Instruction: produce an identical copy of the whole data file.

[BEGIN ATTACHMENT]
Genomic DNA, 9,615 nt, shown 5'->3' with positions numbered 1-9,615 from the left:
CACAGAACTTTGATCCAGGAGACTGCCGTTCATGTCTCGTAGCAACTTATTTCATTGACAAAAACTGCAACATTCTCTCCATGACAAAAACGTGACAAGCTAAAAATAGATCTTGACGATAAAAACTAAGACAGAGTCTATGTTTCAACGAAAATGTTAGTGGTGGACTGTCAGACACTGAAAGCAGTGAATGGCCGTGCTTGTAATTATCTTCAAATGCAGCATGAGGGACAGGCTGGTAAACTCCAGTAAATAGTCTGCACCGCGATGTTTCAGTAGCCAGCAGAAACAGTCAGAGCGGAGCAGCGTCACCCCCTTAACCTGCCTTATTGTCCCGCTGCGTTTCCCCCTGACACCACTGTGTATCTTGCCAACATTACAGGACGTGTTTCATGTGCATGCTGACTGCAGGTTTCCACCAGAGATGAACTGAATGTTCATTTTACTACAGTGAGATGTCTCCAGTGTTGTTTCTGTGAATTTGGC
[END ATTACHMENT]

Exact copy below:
Genomic DNA, 9,615 nt, shown 5'->3' with positions numbered 1-9,615 from the left:
CACAGAACTTTGATCCAGGAGACTGCCGTTCATGTCTCGTAGCAACTTATTTCATTGACAAAAACTGCAACATTCTCTCCATGACAAAAACGTGACAAGCTAAAAATAGATCTTGACGATAAAAACTAAGACAGAGTCTATGTTTCAACGAAAATGTTAGTGGTGGACTGTCAGACACTGAAAGCAGTGAATGGCCGTGCTTGTAATTATCTTCAAATGCAGCATGAGGGACAGGCTGGTAAACTCCAGTAAATAGTCTGCACCGCGATGTTTCAGTAGCCAGCAGAAACAGTCAGAGCGGAGCAGCGTCACCCCCTTAACCTGCCTTATTGTCCCGCTGCGTTTCCCCCTGACACCACTGTGTATCTTGCCAACATTACAGGACGTGTTTCATGTGCATGCTGACTGCAGGTTTCCACCAGAGATGAACTGAATGTTCATTTTACTACAGTGAGATGTCTCCAGTGTTGTTTCTGTGAATTTGGC